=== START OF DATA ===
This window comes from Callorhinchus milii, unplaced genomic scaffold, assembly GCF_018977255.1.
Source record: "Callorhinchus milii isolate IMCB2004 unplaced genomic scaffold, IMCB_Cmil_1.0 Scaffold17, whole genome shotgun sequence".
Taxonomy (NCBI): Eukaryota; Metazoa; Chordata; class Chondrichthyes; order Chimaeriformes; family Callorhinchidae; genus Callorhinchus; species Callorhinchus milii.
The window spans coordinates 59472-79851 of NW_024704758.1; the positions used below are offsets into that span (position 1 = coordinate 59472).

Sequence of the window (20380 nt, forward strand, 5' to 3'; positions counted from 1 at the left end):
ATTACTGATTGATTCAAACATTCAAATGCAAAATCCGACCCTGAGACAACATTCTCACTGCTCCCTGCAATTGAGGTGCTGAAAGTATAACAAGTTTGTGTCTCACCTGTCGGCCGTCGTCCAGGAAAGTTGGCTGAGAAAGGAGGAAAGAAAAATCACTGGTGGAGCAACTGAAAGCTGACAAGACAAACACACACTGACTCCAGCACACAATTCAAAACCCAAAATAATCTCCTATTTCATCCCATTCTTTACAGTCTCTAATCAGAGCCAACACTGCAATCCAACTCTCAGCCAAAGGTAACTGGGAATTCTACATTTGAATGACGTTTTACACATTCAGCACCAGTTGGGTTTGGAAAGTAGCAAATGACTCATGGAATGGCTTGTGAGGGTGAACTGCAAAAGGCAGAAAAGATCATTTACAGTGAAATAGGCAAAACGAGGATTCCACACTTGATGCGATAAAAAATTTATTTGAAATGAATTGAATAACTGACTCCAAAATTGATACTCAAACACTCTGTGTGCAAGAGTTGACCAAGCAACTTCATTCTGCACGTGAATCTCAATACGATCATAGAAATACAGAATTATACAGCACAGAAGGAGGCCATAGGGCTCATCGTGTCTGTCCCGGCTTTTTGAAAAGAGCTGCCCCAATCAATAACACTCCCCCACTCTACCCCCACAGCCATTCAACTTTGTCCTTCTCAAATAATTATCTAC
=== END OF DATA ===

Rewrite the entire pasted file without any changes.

This window comes from Callorhinchus milii, unplaced genomic scaffold, assembly GCF_018977255.1.
Source record: "Callorhinchus milii isolate IMCB2004 unplaced genomic scaffold, IMCB_Cmil_1.0 Scaffold17, whole genome shotgun sequence".
Taxonomy (NCBI): Eukaryota; Metazoa; Chordata; class Chondrichthyes; order Chimaeriformes; family Callorhinchidae; genus Callorhinchus; species Callorhinchus milii.
The window spans coordinates 59472-79851 of NW_024704758.1; the positions used below are offsets into that span (position 1 = coordinate 59472).

Sequence of the window (20380 nt, forward strand, 5' to 3'; positions counted from 1 at the left end):
ATTACTGATTGATTCAAACATTCAAATGCAAAATCCGACCCTGAGACAACATTCTCACTGCTCCCTGCAATTGAGGTGCTGAAAGTATAACAAGTTTGTGTCTCACCTGTCGGCCGTCGTCCAGGAAAGTTGGCTGAGAAAGGAGGAAAGAAAAATCACTGGTGGAGCAACTGAAAGCTGACAAGACAAACACACACTGACTCCAGCACACAATTCAAAACCCAAAATAATCTCCTATTTCATCCCATTCTTTACAGTCTCTAATCAGAGCCAACACTGCAATCCAACTCTCAGCCAAAGGTAACTGGGAATTCTACATTTGAATGACGTTTTACACATTCAGCACCAGTTGGGTTTGGAAAGTAGCAAATGACTCATGGAATGGCTTGTGAGGGTGAACTGCAAAAGGCAGAAAAGATCATTTACAGTGAAATAGGCAAAACGAGGATTCCACACTTGATGCGATAAAAAATTTATTTGAAATGAATTGAATAACTGACTCCAAAATTGATACTCAAACACTCTGTGTGCAAGAGTTGACCAAGCAACTTCATTCTGCACGTGAATCTCAATACGATCATAGAAATACAGAATTATACAGCACAGAAGGAGGCCATAGGGCTCATCGTGTCTGTCCCGGCTTTTTGAAAAGAGCTGCCCCAATCAATAACACTCCCCCACTCTACCCCCACAGCCATTCAACTTTGTCCTTCTCAAATAATTATCTAC